The best part of my job is listening. I love listening to the thoughts of our scholars when we try new things in the classroom. As we embarked on the Competency X journey to improve science and engineering practices for our scholars, we started hearing lots of questions.
These questions caused our science team to tap the brakes and look back at the descriptions of artifacts of learning we wanted from scholars to earn digital badges. Given the large industry based design team for the badges, we weren’t surprised by the inconsistency in what we wanted from scholars. Some badges asked for two products and one reflection. Others wrapped the reflection into the products we wanted to see from scholars.
The problem with this diversity of artifacts in our system is that kids are constantly guessing what is expected of them from badge to badge. This is also an equity concern because we need to provide scaffolds so that all scholars can independently access these industry desired badges. This requires us to build sufficient supports (e.g., visual cues in the classroom and sentence stems) for diverse learners to achieve success.
To provide some consistency in what we expect as evidence, we took a look at all the artifacts across the badges and inductively coded them for what we wanted scholars to show.
We saw some artifacts that were work samples or performances like the following:
Others were manuals and how to’s:
Some were reflections on the nature of how the scholar acted as a scientist:
The codes that began to emerge from these artifacts included manuals, work samples, tutorials, metacognitive reflections, art, troubleshooting documents, and live performances. We looked for what was common across these codes and grouped them into 3 categories. Click on each of the following to view:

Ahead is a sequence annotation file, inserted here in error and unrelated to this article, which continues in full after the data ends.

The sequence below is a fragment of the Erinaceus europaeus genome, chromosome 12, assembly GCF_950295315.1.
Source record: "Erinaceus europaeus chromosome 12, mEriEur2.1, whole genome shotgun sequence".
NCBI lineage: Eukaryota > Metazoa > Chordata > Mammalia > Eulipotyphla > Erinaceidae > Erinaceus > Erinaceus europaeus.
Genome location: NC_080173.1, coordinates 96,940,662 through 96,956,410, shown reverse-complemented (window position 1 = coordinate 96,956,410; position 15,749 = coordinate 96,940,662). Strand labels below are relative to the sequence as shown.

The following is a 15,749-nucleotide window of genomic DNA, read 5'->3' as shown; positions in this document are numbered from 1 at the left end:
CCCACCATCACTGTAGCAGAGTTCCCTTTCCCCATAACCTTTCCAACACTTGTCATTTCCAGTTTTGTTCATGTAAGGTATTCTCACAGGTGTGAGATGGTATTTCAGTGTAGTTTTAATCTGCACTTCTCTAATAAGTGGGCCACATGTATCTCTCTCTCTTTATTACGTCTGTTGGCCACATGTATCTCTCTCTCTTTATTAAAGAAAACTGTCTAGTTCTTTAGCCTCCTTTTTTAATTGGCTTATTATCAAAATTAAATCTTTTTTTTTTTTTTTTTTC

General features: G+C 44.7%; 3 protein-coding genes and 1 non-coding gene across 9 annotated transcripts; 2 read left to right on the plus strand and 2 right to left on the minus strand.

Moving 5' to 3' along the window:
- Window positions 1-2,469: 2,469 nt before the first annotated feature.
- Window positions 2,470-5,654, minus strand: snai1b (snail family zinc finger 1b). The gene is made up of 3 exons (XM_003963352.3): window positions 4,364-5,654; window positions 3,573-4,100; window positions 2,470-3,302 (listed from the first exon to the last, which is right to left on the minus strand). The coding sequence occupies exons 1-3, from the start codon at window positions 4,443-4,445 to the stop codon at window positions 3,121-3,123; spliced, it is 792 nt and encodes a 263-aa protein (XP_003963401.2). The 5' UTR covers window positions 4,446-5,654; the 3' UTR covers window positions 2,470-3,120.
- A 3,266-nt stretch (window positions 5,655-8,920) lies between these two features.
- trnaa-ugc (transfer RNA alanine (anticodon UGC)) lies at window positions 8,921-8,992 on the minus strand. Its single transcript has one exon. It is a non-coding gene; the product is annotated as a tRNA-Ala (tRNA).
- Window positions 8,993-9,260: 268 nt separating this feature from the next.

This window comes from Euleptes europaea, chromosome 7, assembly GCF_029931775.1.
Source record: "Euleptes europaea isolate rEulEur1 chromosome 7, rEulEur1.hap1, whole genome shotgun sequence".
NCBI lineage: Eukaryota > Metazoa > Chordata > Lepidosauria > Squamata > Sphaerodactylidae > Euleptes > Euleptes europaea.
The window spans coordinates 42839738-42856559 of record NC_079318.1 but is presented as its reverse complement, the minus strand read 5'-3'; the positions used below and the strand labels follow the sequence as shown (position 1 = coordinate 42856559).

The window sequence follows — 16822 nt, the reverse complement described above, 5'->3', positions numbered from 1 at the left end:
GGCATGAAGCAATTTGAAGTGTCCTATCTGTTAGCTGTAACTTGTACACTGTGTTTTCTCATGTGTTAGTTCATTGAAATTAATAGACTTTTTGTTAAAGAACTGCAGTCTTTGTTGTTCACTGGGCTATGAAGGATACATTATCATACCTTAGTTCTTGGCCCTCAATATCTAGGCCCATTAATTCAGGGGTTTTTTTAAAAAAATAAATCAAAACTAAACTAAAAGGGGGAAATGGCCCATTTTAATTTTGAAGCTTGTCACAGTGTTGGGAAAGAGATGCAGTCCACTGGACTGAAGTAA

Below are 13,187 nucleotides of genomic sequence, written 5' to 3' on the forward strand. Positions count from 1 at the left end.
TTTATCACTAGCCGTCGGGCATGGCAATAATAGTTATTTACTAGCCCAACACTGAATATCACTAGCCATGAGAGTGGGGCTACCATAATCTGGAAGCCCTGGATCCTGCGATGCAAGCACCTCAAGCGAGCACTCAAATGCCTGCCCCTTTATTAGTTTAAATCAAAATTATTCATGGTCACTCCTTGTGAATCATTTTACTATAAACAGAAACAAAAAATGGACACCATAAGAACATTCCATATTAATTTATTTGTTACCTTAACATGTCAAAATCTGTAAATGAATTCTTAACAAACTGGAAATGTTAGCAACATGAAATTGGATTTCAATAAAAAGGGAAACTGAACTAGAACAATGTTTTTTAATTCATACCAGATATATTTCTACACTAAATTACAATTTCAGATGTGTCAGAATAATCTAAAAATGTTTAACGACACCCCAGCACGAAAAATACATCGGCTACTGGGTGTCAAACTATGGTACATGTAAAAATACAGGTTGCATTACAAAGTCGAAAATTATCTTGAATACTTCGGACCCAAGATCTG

Each badge now has only 3 artifacts, one from each of these categories. This allows scholars grow as curators of learning because we have consistent expectations for evidence from badge to badge in our system. We can also provide scaffolds to scholars that require modifications to assessments, such as the following for a Metacognitive Reflection:
The system is growing and improving as we monitor how it functions in the classroom. Instructional rounds are helping us identify practices that support scholars with curating artifacts. Release time for teachers is helping us share stories and insights like the big “ah ha” described in this post. The most important monitoring function we do is listen to our scholars. We run focus groups and survey them on what they feel is working and could be improved in Competency X.